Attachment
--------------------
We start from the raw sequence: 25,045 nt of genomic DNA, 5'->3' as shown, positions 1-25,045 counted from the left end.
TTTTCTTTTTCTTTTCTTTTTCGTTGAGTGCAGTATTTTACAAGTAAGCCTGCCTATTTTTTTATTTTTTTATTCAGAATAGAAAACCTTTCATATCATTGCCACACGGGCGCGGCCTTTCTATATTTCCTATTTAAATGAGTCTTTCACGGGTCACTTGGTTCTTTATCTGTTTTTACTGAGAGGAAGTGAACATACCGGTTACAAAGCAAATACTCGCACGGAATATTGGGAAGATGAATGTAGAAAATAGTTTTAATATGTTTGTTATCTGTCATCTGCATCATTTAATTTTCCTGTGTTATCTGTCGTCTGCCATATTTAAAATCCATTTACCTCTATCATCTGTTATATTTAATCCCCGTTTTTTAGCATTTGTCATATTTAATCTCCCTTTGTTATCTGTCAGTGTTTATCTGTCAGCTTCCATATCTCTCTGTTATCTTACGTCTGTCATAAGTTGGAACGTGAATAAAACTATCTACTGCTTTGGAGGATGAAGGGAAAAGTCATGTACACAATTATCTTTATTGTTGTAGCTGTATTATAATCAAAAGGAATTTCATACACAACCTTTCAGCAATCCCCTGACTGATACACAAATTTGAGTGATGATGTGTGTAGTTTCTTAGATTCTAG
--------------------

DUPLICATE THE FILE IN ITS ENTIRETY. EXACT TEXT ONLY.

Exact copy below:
We start from the raw sequence: 25,045 nt of genomic DNA, 5'->3' as shown, positions 1-25,045 counted from the left end.
TTTTCTTTTTCTTTTCTTTTTCGTTGAGTGCAGTATTTTACAAGTAAGCCTGCCTATTTTTTTATTTTTTTATTCAGAATAGAAAACCTTTCATATCATTGCCACACGGGCGCGGCCTTTCTATATTTCCTATTTAAATGAGTCTTTCACGGGTCACTTGGTTCTTTATCTGTTTTTACTGAGAGGAAGTGAACATACCGGTTACAAAGCAAATACTCGCACGGAATATTGGGAAGATGAATGTAGAAAATAGTTTTAATATGTTTGTTATCTGTCATCTGCATCATTTAATTTTCCTGTGTTATCTGTCGTCTGCCATATTTAAAATCCATTTACCTCTATCATCTGTTATATTTAATCCCCGTTTTTTAGCATTTGTCATATTTAATCTCCCTTTGTTATCTGTCAGTGTTTATCTGTCAGCTTCCATATCTCTCTGTTATCTTACGTCTGTCATAAGTTGGAACGTGAATAAAACTATCTACTGCTTTGGAGGATGAAGGGAAAAGTCATGTACACAATTATCTTTATTGTTGTAGCTGTATTATAATCAAAAGGAATTTCATACACAACCTTTCAGCAATCCCCTGACTGATACACAAATTTGAGTGATGATGTGTGTAGTTTCTTAGATTCTAG